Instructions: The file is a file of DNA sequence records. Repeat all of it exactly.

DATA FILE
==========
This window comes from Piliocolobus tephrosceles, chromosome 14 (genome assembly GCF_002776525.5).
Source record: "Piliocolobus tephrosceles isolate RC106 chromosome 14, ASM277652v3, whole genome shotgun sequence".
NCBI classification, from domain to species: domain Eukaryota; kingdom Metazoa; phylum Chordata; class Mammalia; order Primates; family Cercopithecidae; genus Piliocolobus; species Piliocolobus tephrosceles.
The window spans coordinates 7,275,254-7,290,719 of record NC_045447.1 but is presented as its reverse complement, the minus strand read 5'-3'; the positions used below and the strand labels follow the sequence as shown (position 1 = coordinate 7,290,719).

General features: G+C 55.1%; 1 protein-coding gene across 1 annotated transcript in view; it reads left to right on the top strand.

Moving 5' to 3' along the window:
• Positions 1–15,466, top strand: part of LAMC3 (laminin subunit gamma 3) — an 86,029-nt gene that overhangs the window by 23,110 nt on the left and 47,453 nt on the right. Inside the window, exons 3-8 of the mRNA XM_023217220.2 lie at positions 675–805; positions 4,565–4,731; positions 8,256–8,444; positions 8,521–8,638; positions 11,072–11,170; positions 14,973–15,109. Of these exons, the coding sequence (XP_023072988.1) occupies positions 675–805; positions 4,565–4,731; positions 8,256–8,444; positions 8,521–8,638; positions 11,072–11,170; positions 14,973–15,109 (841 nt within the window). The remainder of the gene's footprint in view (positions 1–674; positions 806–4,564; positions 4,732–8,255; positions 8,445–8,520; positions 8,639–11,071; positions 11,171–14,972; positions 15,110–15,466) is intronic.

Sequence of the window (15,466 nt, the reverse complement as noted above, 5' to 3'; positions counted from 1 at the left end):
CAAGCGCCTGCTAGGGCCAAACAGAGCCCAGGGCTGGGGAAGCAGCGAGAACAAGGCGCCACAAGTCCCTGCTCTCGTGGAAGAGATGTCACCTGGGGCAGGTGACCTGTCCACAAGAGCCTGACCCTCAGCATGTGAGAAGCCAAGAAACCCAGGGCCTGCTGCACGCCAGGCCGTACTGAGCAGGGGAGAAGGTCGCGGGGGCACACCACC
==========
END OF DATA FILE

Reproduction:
This window comes from Piliocolobus tephrosceles, chromosome 14 (genome assembly GCF_002776525.5).
Source record: "Piliocolobus tephrosceles isolate RC106 chromosome 14, ASM277652v3, whole genome shotgun sequence".
NCBI classification, from domain to species: domain Eukaryota; kingdom Metazoa; phylum Chordata; class Mammalia; order Primates; family Cercopithecidae; genus Piliocolobus; species Piliocolobus tephrosceles.
The window spans coordinates 7,275,254-7,290,719 of record NC_045447.1 but is presented as its reverse complement, the minus strand read 5'-3'; the positions used below and the strand labels follow the sequence as shown (position 1 = coordinate 7,290,719).

General features: G+C 55.1%; 1 protein-coding gene across 1 annotated transcript in view; it reads left to right on the top strand.

Moving 5' to 3' along the window:
• Positions 1–15,466, top strand: part of LAMC3 (laminin subunit gamma 3) — an 86,029-nt gene that overhangs the window by 23,110 nt on the left and 47,453 nt on the right. Inside the window, exons 3-8 of the mRNA XM_023217220.2 lie at positions 675–805; positions 4,565–4,731; positions 8,256–8,444; positions 8,521–8,638; positions 11,072–11,170; positions 14,973–15,109. Of these exons, the coding sequence (XP_023072988.1) occupies positions 675–805; positions 4,565–4,731; positions 8,256–8,444; positions 8,521–8,638; positions 11,072–11,170; positions 14,973–15,109 (841 nt within the window). The remainder of the gene's footprint in view (positions 1–674; positions 806–4,564; positions 4,732–8,255; positions 8,445–8,520; positions 8,639–11,071; positions 11,171–14,972; positions 15,110–15,466) is intronic.

Sequence of the window (15,466 nt, the reverse complement as noted above, 5' to 3'; positions counted from 1 at the left end):
CAAGCGCCTGCTAGGGCCAAACAGAGCCCAGGGCTGGGGAAGCAGCGAGAACAAGGCGCCACAAGTCCCTGCTCTCGTGGAAGAGATGTCACCTGGGGCAGGTGACCTGTCCACAAGAGCCTGACCCTCAGCATGTGAGAAGCCAAGAAACCCAGGGCCTGCTGCACGCCAGGCCGTACTGAGCAGGGGAGAAGGTCGCGGGGGCACACCACC